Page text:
No one likes seeing rust stains on their driveway or sidewalk, and it can be a mystery to some people how these stains came to be there. Rust stains can easily form on any surfaces, including concrete.
When metal gets wet, it goes under chemical processes and creates rust, and it can leave rust stains onto your concrete surfaces. Whatever cause it may come from, rusts can tarnish your home’s appearance.
It is important to keep in mind that rust stains that have been on the concrete may take a longer time before it can be cleaned. With that being said, we will break this tutorial into two parts: removing minor rust stains and removing major rust stains. If you do not know how long the stain has been on your concrete, you can start treating it using processes from removing minor stains. If it does not work, you can move on to treatment using processes from removing major stains. Let’s get started.
Minor Rust Stains
- Start by cleaning the concrete using soap and water. This process will wash away surface-level grease or dirt that may prevent the acid from removing rust. Simple dish soap should do the trick.
- After cleaning the surface, you may start adding pure lemon juice. Don’t use a diluted one, as the stronger the acid, the better it can remove stains. Once you’ve soaked the stain with lemon juice, leave it that way and let it sit.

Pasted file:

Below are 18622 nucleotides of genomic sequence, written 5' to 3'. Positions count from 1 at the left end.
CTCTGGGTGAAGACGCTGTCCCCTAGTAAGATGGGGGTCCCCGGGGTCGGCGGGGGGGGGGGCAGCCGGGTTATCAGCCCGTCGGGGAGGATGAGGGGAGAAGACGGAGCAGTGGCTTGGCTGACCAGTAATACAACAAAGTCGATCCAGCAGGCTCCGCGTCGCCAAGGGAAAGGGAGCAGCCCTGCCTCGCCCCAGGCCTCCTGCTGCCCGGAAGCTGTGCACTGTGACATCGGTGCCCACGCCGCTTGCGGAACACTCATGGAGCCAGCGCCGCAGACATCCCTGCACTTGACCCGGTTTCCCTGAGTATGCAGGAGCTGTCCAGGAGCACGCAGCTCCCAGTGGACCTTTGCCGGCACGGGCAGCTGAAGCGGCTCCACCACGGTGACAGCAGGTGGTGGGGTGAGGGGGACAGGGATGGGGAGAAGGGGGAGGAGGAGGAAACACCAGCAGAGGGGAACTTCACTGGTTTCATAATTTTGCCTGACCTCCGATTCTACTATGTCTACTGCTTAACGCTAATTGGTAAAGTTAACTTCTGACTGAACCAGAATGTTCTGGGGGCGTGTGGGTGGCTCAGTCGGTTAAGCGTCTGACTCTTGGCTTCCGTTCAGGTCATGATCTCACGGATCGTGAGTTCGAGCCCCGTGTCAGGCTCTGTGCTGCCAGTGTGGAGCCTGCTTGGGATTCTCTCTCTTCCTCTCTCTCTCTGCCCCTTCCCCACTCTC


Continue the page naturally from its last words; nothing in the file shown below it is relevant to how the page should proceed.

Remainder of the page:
- Once you’ve let the lemon juice sit, you may now start brushing the stain away. If you are worried that you might strip off your paint, you can always use a nylon brush or any delicate brush. If your wall is extremely delicate, you can use a sponge; however, it might not be as effective.
- After doing all of these, rinse the spot with water and let it dry. If it still has some stain residue, go at it again using the same process, but now adding some stronger acids, like white vinegar.
Major Rust Stains
If the lemon and vinegar process just won’t cut it, try a commercial rust cleaner instead.
When looking for a rust remover, look for a product that contains oxalic acid, as this ingredient will get the job done. Another acid to look for is the trisodium phosphate. However, when this acid was left sitting on the concrete for too long, it might turn the concrete blue.
When working with acids, make sure that you are wearing the right gears and equipment, as acids can harm our skin.
By process, it is most likely just the same with the minor stain processes, however, you will now use powerful rust cleaners instead of lemon juice and vinegar.
- Clean the surface using soap and water.
- After cleaning the surface, this is when you will put the rust remover. Apply thoroughly and generously. Let it sit for a while and let the stain fully absorb it.
- After letting it sit, this is where you can start scrubbing the stain away. The brush that you need to use will depend on how sensitive your paint is.
- After doing these, if there are still stubborn stain marks, just use a pressure washer. If it still can’t remove it fully, repeat the process all over.